And yet according to the FBI, the rate of rape has gone down steadily since broadband internet brought porn into everyone’s home. And who wants to argue that respect and opportunities for women were higher in the 1950s, the 1930s, the 1890s, or any other decade in human history? Of course we want things to improve. That doesn’t mean things haven’t improved at all.

Internet porn does have a problematic impact—boys and young men, and therefore girls and young women, are learning about sex from it. But don’t blame porn for that.

American parents have completely abandoned the idea of effective school sex education, and they run screaming from any actual conversation with their kids about porn—its unrealistic bodies, its stylized version of sex without affection, its portrayal of sex games without the label “this is a sex game—don’t take it literally.”

If your neighbor gave his teen a car without teaching him how to drive, you wouldn’t blame the car if the kid had an accident. If we give our kids access to porn either personally (by giving them smartphones) or culturally (via a wide-open internet) and don’t give them instruction in this complex adult product, it’s unfair to blame them for their unsophisticated interpretation of what they see. It’s ludicrous and irresponsible to blame the porn—yet that’s what most grownups opposing porn do.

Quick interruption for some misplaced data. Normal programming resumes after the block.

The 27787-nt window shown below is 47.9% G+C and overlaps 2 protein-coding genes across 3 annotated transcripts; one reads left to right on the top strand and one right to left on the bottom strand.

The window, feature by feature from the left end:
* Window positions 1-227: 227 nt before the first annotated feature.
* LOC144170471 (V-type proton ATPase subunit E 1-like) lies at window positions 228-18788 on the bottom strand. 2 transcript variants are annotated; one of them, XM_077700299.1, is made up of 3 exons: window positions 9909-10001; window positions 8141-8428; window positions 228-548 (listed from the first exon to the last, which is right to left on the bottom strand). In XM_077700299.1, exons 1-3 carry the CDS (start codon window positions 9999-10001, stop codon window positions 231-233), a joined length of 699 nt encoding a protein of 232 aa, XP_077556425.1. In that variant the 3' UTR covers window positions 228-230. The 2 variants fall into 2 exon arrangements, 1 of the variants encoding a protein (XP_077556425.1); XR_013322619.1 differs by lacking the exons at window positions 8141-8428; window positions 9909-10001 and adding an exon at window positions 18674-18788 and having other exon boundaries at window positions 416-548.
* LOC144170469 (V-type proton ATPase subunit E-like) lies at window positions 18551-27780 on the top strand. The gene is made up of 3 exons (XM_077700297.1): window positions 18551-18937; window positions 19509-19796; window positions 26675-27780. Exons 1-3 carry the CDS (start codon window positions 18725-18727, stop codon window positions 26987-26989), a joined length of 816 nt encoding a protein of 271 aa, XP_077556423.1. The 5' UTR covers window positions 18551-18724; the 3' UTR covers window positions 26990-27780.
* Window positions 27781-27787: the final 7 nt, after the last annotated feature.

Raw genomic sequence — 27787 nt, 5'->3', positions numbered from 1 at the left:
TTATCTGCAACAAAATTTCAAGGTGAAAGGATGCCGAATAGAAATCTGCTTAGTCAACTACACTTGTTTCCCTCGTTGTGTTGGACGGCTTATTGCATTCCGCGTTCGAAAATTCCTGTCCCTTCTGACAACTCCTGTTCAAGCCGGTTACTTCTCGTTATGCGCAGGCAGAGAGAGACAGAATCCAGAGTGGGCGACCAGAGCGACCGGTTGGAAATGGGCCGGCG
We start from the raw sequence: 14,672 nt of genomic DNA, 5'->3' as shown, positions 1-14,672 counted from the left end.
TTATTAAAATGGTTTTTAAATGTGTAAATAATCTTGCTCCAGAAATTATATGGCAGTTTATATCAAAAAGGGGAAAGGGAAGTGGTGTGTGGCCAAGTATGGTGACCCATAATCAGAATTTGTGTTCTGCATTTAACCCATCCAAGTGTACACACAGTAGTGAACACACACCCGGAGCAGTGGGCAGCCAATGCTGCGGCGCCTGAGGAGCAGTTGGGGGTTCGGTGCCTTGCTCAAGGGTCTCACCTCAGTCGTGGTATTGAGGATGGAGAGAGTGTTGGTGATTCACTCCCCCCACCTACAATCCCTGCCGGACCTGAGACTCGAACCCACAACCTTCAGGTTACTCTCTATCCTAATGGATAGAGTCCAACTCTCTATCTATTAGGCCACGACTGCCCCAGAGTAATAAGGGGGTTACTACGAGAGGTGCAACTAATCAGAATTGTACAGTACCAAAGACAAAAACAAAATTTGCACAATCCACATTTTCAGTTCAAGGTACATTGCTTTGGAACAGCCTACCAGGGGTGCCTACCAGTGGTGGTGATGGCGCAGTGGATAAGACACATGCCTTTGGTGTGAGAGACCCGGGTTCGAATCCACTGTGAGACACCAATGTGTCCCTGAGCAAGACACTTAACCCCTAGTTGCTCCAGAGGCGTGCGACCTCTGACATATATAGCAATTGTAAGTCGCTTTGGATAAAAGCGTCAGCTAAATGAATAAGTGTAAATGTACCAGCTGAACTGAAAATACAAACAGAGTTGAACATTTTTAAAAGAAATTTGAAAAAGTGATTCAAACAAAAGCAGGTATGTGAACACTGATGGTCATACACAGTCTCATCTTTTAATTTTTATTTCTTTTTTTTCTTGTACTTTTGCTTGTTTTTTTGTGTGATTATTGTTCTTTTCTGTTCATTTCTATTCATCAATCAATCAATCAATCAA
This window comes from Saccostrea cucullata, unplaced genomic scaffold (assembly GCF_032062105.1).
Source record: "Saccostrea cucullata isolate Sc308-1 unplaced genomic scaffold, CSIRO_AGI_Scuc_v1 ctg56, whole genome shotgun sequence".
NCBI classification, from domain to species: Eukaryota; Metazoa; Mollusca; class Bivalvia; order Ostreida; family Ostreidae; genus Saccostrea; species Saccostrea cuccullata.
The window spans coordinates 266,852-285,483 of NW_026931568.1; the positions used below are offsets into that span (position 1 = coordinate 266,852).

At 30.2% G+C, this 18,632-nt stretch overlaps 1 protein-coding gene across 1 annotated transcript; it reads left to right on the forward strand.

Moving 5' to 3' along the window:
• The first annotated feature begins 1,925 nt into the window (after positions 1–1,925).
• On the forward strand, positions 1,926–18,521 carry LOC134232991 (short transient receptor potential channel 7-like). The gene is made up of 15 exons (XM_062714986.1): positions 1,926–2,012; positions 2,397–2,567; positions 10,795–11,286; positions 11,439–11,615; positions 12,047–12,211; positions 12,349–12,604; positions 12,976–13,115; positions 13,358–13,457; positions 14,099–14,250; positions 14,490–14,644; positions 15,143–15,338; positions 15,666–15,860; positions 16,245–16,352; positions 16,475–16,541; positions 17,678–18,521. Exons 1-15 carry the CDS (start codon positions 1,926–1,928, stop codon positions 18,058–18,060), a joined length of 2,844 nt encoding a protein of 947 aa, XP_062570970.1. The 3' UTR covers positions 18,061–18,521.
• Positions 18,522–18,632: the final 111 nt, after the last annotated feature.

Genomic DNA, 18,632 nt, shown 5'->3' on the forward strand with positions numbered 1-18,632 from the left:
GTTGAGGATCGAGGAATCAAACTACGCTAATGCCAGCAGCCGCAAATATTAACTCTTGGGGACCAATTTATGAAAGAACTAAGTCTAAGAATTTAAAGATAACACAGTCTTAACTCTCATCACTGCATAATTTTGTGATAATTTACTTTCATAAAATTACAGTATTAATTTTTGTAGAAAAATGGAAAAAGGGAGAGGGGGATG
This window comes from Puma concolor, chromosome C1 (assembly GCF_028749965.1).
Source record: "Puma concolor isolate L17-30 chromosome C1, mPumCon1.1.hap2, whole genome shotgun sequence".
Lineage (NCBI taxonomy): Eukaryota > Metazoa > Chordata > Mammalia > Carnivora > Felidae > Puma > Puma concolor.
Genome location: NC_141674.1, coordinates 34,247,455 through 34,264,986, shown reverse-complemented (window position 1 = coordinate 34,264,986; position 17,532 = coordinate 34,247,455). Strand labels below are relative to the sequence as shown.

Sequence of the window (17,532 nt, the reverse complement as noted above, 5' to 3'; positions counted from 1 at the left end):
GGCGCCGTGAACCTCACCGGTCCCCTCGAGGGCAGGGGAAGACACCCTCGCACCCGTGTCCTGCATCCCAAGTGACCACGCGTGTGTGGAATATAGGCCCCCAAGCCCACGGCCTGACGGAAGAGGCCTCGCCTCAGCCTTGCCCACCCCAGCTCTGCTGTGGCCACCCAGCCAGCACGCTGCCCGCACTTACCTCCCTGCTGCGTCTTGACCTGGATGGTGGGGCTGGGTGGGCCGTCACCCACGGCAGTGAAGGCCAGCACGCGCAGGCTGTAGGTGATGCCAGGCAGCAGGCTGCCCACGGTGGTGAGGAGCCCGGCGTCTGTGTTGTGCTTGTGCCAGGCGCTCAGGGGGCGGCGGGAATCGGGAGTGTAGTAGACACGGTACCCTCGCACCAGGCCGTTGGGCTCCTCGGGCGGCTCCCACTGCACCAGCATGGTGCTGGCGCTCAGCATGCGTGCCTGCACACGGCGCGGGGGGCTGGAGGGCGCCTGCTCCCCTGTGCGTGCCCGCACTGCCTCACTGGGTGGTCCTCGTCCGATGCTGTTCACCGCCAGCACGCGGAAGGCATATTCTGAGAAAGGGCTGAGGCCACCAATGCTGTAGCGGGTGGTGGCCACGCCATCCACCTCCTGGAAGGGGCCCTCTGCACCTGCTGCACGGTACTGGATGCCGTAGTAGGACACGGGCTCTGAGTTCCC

Sure, Republicans, keep trying to turn the clock back on regulating our private sexuality. Some of you are already trying to criminalize birth control, and your local zoning commissions keep attempting to eliminate adult entertainment—which judges keep reminding you is illegal. Keep shutting down performances of Vagina Monologues, as if that will stop people from acknowledging their vaginas. Keep insisting that discrimination is OK when directed at others’ sexual choices—cab drivers refusing to take people to abortion clinics, bakers refusing to bake wedding cakes for gays.

Americans are frightened by ISIS, paralyzed by climate change, disgusted with their government, crippled by second-rate public education, and increasingly overweight and overworked.